But ultimately, a mission statement is a guidepost for a company’s leadership.
- It’s a reminder of the promises you made to the world when you started your company.
- It’s a pledge to honor that promise, even when coming through on the mission becomes difficult.
- It’s a vow to innovate through the hurdles and deliver on the mission.
And if you can’t complete your mission, it’s time to reassess your planned mission and see if it was meant to be.
How Long Should a Mission Statement Be?
It depends on your purpose and what you’re seeking to communicate. Usually, a mission can be boiled down to one sentence, but some statements can be a paragraph and others can be two words.
Regardless of length, the most important characteristic of a mission statement is this:
Your company’s core mission should never change. It doesn’t matter if your company grows from a garage to a Googleplex, and it doesn’t matter if you pivot from a piano company to a motorcycle manufacturer.
What can change is how you deliver on your mission, but the mission itself stays the same.
Here are two examples of mission statements for big companies that started small but kept their missions intact even when they ballooned into the giants we know today:
- Amazon “We strive to offer our customers the lowest possible prices, the best available selection, and the utmost convenience.”
- Airbnb “Airbnb exists to create a world where anyone can belong anywhere, providing healthy travel that is local, authentic, diverse, inclusive and sustainable.”
Can you see how both companies have stuck with their missions despite huge transformations in their size and business models?
Amazon started out as a website that sold discounted books, DVDs, and CDs. Now it’s the world’s largest ecommerce company in the world. But the Amazon mission for best prices, selection, and convenience has never changed.
Airbnb started out as a couple of dudes renting air mattresses on their living room floor to conference-goers who couldn’t get hotel rooms. Now, Airbnb has changed the face of the hospitality industry with hosts in 81,000 cities renting to millions of users worldwide. But are they still delivering on their mission to provide ‘healthy travel that is local, authentic, diverse, inclusive and sustainable’?
They sure are.
The importance of a strong, achievable mission statement is essential in good brand building. The good news is that building something so critical doesn’t have to be a complicated process.
The Two Types of Mission Statements
Most mission statements can be put into one of two categories that sometimes has a little overlap:
Your mission as a company is to solve a problem for someone. Your solutions can come in the form of products, services, platforms, organizations…the sky’s the limit. When you tie the purpose of your company to solving a problem, you open up opportunities to innovate and evolve as you come up with more and more solutions.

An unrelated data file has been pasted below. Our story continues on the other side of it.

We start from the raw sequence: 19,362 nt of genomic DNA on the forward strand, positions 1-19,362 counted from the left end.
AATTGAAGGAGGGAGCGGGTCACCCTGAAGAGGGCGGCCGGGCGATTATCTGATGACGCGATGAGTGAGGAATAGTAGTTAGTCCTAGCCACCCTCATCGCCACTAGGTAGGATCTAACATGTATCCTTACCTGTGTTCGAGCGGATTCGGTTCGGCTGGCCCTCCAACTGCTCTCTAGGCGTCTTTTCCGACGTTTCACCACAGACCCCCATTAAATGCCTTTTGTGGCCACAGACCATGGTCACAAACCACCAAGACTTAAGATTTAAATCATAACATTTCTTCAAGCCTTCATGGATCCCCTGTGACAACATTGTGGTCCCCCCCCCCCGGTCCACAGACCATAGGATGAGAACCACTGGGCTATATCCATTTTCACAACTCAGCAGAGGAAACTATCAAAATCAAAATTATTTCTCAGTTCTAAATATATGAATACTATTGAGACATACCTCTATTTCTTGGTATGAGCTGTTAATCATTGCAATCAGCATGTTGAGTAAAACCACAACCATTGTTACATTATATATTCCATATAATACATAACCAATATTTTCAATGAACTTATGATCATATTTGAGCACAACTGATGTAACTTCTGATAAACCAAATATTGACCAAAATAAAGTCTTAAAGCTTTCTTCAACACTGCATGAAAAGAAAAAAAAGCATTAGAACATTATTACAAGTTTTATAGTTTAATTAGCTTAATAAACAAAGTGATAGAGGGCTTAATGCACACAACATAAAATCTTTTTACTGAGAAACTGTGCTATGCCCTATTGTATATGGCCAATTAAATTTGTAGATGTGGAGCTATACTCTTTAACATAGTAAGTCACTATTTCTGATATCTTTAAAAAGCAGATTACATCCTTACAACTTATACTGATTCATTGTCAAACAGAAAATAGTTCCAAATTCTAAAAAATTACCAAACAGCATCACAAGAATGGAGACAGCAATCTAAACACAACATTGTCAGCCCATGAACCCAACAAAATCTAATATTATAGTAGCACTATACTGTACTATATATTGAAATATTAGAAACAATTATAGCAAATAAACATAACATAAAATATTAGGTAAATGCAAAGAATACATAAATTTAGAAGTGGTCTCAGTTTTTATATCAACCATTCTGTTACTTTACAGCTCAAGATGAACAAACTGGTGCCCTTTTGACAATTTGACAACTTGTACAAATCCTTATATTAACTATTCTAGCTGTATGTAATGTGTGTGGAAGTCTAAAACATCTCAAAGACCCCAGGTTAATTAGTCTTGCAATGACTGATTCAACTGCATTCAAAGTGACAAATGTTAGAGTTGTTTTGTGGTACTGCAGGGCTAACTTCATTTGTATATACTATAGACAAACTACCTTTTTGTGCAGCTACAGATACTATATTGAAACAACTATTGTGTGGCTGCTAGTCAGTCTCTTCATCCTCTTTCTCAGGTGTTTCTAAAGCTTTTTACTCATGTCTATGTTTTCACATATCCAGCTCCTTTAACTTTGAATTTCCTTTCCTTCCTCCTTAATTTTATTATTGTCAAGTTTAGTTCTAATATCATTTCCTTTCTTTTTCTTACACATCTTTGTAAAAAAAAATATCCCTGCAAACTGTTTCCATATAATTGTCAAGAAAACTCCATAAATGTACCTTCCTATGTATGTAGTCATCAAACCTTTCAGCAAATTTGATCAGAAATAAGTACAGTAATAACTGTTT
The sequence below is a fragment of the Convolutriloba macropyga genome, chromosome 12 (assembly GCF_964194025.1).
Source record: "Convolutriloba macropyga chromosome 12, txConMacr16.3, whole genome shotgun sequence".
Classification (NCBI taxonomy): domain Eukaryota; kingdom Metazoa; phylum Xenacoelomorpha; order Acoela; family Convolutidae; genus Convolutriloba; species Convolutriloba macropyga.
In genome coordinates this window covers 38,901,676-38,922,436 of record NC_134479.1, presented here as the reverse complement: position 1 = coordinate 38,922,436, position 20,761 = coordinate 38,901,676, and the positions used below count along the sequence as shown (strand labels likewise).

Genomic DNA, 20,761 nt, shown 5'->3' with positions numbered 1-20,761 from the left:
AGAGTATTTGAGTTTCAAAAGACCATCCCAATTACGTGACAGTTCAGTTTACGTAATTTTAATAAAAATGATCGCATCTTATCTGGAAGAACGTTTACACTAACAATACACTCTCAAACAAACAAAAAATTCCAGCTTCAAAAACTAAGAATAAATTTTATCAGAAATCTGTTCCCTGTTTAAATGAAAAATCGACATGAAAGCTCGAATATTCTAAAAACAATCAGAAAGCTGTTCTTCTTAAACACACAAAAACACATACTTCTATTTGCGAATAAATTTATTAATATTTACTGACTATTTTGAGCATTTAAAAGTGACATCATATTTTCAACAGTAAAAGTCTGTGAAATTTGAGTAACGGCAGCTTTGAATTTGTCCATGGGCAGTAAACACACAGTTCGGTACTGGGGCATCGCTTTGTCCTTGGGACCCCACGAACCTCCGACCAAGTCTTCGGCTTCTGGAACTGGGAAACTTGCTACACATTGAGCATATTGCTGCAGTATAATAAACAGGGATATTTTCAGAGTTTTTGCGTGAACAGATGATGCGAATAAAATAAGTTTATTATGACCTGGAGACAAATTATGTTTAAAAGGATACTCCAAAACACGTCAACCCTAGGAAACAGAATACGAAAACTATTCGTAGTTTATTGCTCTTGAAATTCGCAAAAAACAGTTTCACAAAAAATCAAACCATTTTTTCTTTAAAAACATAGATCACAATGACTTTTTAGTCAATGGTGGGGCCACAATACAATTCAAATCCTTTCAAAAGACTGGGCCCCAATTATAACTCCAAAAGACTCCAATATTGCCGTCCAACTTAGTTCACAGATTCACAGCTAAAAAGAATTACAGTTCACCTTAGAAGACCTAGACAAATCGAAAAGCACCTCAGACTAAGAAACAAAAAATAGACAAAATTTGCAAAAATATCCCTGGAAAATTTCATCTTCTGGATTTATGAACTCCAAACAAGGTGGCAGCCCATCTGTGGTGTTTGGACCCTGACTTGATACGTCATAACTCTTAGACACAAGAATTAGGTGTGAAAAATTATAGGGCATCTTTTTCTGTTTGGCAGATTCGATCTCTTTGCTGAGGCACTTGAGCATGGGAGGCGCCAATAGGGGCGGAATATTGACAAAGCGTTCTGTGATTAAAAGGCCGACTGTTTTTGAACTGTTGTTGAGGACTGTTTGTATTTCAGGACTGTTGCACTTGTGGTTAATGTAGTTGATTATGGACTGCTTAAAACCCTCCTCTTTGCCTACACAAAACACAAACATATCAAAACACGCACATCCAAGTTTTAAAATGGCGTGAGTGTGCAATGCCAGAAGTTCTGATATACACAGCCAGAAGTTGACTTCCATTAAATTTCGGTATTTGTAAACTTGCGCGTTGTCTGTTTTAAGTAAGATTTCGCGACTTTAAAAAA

LinkedIn, for example, started in 2003 as a closed network for professionals (no public profiles back then). As the years went by, they added more ways to achieve their mission and now the profiles are just a fraction of LinkedIn’s ecosystem. Companies use LinkedIn tools for recruiting, training, and sales.
Your mission as a company is to deliver a certain kind of product. Companies with product-driven missions often have a dedication to quality and the methodology behind making their products. Here’s Apple’s mission statement:
“To bring the best user experience to its customers through innovative hardware, software, and service.”
Just remember, products have short life cycles. If you tie your company’s mission and longevity to making a certain kind of product, you are going to have to constantly up your game by releasing newer, better versions.
The 3 Key Questions a Mission Statement Should Answer
Here’s a quick way to tell if your mission statement is on target. Answer the following questions:
- What do we do?
- Who do we do it for?
- How do we do it?
(Notice that there’s no “why” to this question. We’ll talk about the “why” later in this post.)
Examples of Powerful, Actionable Mission Statements
Let’s take a look at a few companies that live by their mission statements with every step they take and analyze it using the 3-key questions.
Here’s the mission statement for ClickUp, an all-in-one productivity platform (FYI, we featured ClickUp’s founder Zeb Evans on one of our covers).
Save people time by making the world more productive.
Notice that this mission statement communicates the values that drive the mission. Saying what you believe in is a powerful way to communicate why you care about your mission. It proves to your customer that you’re committed to helping them live their values through your offerings.
Here’s how All Good answers the Three Key Mission Statement Questions:
- What do we Do? Save people time.